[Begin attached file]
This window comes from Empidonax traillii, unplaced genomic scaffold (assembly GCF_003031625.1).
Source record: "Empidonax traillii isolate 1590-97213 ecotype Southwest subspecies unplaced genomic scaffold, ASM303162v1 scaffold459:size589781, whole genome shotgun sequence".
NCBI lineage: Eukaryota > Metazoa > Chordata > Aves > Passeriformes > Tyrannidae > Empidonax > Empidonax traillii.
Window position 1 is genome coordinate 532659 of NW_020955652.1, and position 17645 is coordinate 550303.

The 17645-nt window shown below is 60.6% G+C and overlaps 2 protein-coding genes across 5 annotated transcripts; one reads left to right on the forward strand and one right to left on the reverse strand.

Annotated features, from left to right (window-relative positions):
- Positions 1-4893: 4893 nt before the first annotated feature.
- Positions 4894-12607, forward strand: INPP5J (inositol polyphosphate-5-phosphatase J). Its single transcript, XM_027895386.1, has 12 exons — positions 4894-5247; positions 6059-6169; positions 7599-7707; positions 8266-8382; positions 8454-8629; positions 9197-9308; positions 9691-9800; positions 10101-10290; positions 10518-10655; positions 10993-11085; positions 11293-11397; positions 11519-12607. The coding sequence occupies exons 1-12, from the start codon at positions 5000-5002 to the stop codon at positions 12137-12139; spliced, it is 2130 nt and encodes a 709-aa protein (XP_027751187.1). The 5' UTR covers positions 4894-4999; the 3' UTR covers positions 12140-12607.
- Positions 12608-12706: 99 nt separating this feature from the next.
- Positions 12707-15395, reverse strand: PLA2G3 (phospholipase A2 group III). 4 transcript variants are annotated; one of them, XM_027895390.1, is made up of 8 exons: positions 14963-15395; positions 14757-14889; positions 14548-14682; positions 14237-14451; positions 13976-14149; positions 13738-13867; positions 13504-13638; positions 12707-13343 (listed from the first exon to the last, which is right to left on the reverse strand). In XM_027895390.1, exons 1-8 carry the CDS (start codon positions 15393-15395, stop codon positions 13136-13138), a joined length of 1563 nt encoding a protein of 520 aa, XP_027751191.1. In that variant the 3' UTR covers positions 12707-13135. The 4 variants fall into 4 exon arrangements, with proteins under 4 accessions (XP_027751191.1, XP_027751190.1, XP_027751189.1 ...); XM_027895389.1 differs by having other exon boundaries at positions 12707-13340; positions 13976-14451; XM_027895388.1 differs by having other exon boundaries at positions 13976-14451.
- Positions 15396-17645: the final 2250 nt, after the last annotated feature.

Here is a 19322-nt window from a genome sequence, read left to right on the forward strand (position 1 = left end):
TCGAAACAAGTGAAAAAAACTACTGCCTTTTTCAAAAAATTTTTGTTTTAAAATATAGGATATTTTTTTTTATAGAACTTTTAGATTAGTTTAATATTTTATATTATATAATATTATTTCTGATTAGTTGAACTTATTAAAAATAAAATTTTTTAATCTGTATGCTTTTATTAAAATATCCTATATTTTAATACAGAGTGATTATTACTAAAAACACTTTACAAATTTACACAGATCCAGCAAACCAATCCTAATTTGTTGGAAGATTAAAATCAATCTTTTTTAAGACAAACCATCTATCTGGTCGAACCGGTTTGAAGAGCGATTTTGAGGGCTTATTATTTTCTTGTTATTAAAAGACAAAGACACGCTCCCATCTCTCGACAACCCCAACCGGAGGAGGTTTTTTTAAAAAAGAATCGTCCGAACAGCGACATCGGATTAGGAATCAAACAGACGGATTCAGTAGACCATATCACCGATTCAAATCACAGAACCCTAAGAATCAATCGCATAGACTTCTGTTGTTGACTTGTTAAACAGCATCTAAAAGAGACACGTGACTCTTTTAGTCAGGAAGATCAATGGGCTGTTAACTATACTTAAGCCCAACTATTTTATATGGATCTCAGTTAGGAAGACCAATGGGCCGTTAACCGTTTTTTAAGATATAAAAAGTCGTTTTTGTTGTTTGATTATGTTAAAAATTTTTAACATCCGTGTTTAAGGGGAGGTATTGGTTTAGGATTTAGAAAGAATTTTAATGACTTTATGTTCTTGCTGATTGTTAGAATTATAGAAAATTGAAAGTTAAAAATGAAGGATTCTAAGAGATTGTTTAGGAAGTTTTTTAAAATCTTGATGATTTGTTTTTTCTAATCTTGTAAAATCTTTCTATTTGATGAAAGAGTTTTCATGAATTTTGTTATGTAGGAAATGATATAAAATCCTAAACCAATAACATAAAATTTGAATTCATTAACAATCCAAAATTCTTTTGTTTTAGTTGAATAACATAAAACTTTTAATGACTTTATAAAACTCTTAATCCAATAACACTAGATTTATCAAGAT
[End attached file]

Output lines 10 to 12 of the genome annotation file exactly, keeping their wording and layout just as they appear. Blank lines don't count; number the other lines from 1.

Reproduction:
- Positions 12707-15395, reverse strand: PLA2G3 (phospholipase A2 group III). 4 transcript variants are annotated; one of them, XM_027895390.1, is made up of 8 exons: positions 14963-15395; positions 14757-14889; positions 14548-14682; positions 14237-14451; positions 13976-14149; positions 13738-13867; positions 13504-13638; positions 12707-13343 (listed from the first exon to the last, which is right to left on the reverse strand). In XM_027895390.1, exons 1-8 carry the CDS (start codon positions 15393-15395, stop codon positions 13136-13138), a joined length of 1563 nt encoding a protein of 520 aa, XP_027751191.1. In that variant the 3' UTR covers positions 12707-13135. The 4 variants fall into 4 exon arrangements, with proteins under 4 accessions (XP_027751191.1, XP_027751190.1, XP_027751189.1 ...); XM_027895389.1 differs by having other exon boundaries at positions 12707-13340; positions 13976-14451; XM_027895388.1 differs by having other exon boundaries at positions 13976-14451.
- Positions 15396-17645: the final 2250 nt, after the last annotated feature.

Here is a 19322-nt window from a genome sequence, read left to right on the forward strand (position 1 = left end):